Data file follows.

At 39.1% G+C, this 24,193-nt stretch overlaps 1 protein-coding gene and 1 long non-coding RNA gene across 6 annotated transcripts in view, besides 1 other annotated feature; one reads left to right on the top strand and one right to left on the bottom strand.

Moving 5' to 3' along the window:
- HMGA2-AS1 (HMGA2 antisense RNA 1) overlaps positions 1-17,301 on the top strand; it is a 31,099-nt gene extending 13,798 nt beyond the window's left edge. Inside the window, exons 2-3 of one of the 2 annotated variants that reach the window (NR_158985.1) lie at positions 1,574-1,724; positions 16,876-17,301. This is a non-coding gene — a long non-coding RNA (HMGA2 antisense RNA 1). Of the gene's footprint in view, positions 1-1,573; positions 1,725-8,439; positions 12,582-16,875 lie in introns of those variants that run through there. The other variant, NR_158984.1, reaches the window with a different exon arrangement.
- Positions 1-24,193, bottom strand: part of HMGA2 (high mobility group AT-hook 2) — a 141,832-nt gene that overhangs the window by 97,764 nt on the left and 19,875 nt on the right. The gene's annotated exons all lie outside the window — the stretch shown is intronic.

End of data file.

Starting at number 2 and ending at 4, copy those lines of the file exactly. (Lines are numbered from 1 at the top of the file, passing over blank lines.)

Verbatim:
Moving 5' to 3' along the window:
- HMGA2-AS1 (HMGA2 antisense RNA 1) overlaps positions 1-17,301 on the top strand; it is a 31,099-nt gene extending 13,798 nt beyond the window's left edge. Inside the window, exons 2-3 of one of the 2 annotated variants that reach the window (NR_158985.1) lie at positions 1,574-1,724; positions 16,876-17,301. This is a non-coding gene — a long non-coding RNA (HMGA2 antisense RNA 1). Of the gene's footprint in view, positions 1-1,573; positions 1,725-8,439; positions 12,582-16,875 lie in introns of those variants that run through there. The other variant, NR_158984.1, reaches the window with a different exon arrangement.
- Positions 1-24,193, bottom strand: part of HMGA2 (high mobility group AT-hook 2) — a 141,832-nt gene that overhangs the window by 97,764 nt on the left and 19,875 nt on the right. The gene's annotated exons all lie outside the window — the stretch shown is intronic.